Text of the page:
(The names will drive you crazy, if nothing else does first.)
Augustus was a reasonably good ruler and, by our standards anyway, a reasonably decent man. And his wife Livia was one of the more powerful, memorable, and upright female presences in Roman history.
She was the mother of the emperor Tiberius, paternal grandmother of the emperor Claudius, paternal great-grandmother of the emperor Caligula, and maternal great-great-grandmother of the emperor Nero.
from the Wikipedia entry
Alas, from here it was downhill all the way. Tiberius, successor to Augustus, seemed worthy at his reign’s outset, but he became increasingly erratic, finally withdrawing to his estate on the cliffs of the Isle of Capri, high above the waters of the Tyrrhenian Sea off the coast of Sorrento. Here he indulged in grotesque orgies far from the prying eyes of Roman citizens. (But of course. tales of what was going on eventually reached the capital, a place where people indulged lavishly in rumor mongering and gossip.)
The following are pictures taken by me in Italy in 2009:
As we circled the island, our guide first told us about Tiberius; then he pointed to some jagged rocks sticking straight up out of the water. There, he said, is where the Sirens lured ships to their doom:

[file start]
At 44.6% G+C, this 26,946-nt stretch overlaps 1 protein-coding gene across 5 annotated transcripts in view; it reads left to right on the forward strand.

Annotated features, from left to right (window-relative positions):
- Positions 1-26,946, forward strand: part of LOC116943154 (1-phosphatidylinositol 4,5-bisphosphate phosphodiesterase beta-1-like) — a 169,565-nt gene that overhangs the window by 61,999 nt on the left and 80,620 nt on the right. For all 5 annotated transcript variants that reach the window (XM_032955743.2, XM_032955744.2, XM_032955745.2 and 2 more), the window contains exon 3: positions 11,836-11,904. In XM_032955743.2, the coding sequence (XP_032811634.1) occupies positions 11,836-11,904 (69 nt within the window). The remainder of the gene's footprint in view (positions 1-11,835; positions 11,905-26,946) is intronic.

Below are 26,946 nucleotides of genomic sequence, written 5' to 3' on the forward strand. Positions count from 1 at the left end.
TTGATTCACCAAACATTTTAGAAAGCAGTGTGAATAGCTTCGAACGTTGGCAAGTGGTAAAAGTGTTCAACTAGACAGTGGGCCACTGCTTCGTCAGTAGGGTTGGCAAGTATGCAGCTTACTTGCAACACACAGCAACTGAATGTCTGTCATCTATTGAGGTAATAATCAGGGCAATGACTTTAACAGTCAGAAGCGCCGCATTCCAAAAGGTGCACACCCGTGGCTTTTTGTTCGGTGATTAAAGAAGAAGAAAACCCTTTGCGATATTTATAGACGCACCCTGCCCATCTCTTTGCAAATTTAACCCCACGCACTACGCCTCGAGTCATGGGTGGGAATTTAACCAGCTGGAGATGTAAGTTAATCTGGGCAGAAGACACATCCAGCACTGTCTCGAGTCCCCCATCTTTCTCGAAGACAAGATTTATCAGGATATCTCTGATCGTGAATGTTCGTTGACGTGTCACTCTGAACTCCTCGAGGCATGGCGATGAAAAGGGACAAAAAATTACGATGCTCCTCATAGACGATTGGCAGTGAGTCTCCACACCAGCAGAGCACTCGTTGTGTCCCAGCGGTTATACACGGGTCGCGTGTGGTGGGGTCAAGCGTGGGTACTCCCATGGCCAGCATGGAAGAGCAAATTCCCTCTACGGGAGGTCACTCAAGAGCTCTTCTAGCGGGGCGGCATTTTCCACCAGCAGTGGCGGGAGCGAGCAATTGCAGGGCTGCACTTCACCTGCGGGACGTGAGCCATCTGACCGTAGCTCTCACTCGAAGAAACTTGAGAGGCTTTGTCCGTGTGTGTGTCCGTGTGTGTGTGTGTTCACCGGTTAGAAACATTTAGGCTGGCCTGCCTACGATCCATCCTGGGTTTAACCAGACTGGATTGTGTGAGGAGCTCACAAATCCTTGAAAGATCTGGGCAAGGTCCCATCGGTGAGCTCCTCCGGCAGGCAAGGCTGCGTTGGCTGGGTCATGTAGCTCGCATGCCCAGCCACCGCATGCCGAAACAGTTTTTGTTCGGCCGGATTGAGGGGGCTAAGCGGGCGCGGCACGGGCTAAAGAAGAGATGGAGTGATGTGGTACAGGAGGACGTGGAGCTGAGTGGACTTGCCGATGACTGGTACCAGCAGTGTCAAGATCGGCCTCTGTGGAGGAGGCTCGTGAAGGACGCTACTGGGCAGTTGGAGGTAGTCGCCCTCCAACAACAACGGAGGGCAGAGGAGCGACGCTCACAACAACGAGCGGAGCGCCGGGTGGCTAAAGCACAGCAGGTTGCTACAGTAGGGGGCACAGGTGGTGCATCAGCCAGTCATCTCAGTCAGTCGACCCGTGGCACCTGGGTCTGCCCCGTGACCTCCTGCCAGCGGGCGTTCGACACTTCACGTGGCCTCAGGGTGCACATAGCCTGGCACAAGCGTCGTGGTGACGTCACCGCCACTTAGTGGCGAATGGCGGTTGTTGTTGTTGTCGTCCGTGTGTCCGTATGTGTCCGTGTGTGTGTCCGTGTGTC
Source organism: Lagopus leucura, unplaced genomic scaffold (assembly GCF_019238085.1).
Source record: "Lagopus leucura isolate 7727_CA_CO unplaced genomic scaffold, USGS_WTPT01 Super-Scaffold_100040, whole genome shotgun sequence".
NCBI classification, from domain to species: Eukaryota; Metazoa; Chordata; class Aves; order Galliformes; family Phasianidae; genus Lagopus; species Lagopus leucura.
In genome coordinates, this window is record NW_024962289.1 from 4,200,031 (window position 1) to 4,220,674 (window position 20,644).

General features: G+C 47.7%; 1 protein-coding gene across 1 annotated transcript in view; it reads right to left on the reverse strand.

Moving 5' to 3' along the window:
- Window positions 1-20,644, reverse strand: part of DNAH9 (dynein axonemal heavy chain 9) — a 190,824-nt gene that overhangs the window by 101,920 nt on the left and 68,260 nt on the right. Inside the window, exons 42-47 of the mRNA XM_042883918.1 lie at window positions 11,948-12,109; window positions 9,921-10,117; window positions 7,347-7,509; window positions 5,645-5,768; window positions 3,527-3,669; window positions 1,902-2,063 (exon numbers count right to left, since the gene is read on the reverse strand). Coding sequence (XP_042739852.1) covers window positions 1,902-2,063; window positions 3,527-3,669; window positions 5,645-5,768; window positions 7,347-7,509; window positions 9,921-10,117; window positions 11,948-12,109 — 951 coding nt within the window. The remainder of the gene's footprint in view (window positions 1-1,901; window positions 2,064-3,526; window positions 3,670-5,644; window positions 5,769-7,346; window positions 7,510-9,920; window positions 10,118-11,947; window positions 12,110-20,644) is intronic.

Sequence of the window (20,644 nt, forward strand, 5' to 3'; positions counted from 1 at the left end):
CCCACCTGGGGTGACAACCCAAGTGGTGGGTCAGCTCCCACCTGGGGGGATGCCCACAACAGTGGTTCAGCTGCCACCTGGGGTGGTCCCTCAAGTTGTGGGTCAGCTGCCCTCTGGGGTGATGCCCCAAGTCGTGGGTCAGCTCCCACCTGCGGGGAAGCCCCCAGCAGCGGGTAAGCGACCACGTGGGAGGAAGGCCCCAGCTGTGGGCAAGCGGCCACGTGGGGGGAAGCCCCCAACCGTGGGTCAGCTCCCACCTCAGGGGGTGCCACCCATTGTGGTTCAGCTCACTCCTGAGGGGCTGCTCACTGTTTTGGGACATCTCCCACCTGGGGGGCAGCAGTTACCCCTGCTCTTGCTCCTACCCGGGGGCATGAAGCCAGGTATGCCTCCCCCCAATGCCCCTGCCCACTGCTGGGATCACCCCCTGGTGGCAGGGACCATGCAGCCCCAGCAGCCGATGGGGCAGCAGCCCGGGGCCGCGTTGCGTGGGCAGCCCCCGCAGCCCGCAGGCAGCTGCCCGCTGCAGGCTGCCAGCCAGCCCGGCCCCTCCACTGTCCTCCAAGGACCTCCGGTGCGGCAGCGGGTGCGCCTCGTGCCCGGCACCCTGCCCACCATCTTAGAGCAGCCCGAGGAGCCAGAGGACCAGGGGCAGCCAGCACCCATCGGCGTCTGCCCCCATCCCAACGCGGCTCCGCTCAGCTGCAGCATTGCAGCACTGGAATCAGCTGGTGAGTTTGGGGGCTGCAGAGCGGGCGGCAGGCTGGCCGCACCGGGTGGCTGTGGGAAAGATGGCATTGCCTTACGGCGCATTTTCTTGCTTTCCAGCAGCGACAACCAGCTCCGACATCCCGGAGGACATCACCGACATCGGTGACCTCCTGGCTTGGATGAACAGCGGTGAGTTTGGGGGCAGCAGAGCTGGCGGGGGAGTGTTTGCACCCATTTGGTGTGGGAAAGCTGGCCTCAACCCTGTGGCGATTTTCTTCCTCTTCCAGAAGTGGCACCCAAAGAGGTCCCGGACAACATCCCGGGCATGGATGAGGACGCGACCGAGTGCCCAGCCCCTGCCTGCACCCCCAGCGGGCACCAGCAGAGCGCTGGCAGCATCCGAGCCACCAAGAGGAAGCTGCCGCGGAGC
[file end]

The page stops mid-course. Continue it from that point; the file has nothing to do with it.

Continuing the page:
Next comes Caligula, great-grandson of Augustus.
Next up: Claudius:
Ever since his childhood, …Caligula had displayed a taste for dressing up. Capri, that wonderland of stage sets, enabled him to give it free rein. Wigs and costumes of every kind were his to try on, and opportunities to participate in pornographic floor-shows freely granted. Tiberius was happy to indulge his great-nephew. He knew what he was leaving the Roman people in the form of their favourite – and he had ceased to care. ‘I am rearing them a viper.’
Up until now, my knowledge of Claudius derived exclusively from the TV series I Claudius, in which Sir Derek Jacoby so memorably portrayed the seemingly hapless ruler.